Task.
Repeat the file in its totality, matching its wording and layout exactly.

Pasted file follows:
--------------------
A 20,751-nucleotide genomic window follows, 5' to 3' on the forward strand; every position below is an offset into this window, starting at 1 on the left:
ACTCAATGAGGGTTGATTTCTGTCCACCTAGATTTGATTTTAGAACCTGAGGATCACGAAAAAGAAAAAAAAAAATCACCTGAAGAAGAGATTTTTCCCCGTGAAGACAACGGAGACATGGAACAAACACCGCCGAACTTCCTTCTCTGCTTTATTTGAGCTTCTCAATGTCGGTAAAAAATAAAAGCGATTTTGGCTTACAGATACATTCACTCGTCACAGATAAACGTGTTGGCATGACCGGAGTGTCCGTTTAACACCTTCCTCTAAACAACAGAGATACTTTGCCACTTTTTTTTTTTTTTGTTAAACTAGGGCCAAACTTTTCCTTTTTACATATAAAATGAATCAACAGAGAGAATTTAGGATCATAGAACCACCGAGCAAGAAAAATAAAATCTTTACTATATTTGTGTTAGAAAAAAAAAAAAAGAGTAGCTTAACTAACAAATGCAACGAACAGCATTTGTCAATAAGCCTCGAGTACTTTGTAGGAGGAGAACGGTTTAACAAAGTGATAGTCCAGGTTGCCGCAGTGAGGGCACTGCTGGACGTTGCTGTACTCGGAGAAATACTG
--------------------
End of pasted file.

A 20,751-nucleotide genomic window follows, 5' to 3' on the forward strand; every position below is an offset into this window, starting at 1 on the left:
ACTCAATGAGGGTTGATTTCTGTCCACCTAGATTTGATTTTAGAACCTGAGGATCACGAAAAAGAAAAAAAAAAATCACCTGAAGAAGAGATTTTTCCCCGTGAAGACAACGGAGACATGGAACAAACACCGCCGAACTTCCTTCTCTGCTTTATTTGAGCTTCTCAATGTCGGTAAAAAATAAAAGCGATTTTGGCTTACAGATACATTCACTCGTCACAGATAAACGTGTTGGCATGACCGGAGTGTCCGTTTAACACCTTCCTCTAAACAACAGAGATACTTTGCCACTTTTTTTTTTTTTTGTTAAACTAGGGCCAAACTTTTCCTTTTTACATATAAAATGAATCAACAGAGAGAATTTAGGATCATAGAACCACCGAGCAAGAAAAATAAAATCTTTACTATATTTGTGTTAGAAAAAAAAAAAAAGAGTAGCTTAACTAACAAATGCAACGAACAGCATTTGTCAATAAGCCTCGAGTACTTTGTAGGAGGAGAACGGTTTAACAAAGTGATAGTCCAGGTTGCCGCAGTGAGGGCACTGCTGGACGTTGCTGTACTCGGAGAAATACTG